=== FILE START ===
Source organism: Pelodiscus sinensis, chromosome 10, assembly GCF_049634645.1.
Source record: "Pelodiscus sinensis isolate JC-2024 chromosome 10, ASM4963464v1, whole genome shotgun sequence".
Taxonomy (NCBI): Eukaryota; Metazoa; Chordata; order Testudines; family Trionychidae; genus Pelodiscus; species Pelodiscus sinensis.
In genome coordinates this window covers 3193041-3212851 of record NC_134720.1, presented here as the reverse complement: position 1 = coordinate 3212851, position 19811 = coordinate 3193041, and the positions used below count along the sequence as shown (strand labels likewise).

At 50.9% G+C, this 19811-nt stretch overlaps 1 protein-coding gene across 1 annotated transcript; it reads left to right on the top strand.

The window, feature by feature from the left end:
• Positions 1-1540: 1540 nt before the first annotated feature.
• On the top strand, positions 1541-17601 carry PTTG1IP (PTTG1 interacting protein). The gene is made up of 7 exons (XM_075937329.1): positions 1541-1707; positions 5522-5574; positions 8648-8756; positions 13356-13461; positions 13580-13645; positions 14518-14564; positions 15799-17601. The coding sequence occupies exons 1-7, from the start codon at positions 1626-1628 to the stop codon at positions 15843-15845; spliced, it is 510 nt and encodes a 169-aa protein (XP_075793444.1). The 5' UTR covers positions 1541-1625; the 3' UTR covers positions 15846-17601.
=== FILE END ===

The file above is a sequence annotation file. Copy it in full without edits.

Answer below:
Source organism: Pelodiscus sinensis, chromosome 10, assembly GCF_049634645.1.
Source record: "Pelodiscus sinensis isolate JC-2024 chromosome 10, ASM4963464v1, whole genome shotgun sequence".
Taxonomy (NCBI): Eukaryota; Metazoa; Chordata; order Testudines; family Trionychidae; genus Pelodiscus; species Pelodiscus sinensis.
In genome coordinates this window covers 3193041-3212851 of record NC_134720.1, presented here as the reverse complement: position 1 = coordinate 3212851, position 19811 = coordinate 3193041, and the positions used below count along the sequence as shown (strand labels likewise).

At 50.9% G+C, this 19811-nt stretch overlaps 1 protein-coding gene across 1 annotated transcript; it reads left to right on the top strand.

The window, feature by feature from the left end:
• Positions 1-1540: 1540 nt before the first annotated feature.
• On the top strand, positions 1541-17601 carry PTTG1IP (PTTG1 interacting protein). The gene is made up of 7 exons (XM_075937329.1): positions 1541-1707; positions 5522-5574; positions 8648-8756; positions 13356-13461; positions 13580-13645; positions 14518-14564; positions 15799-17601. The coding sequence occupies exons 1-7, from the start codon at positions 1626-1628 to the stop codon at positions 15843-15845; spliced, it is 510 nt and encodes a 169-aa protein (XP_075793444.1). The 5' UTR covers positions 1541-1625; the 3' UTR covers positions 15846-17601.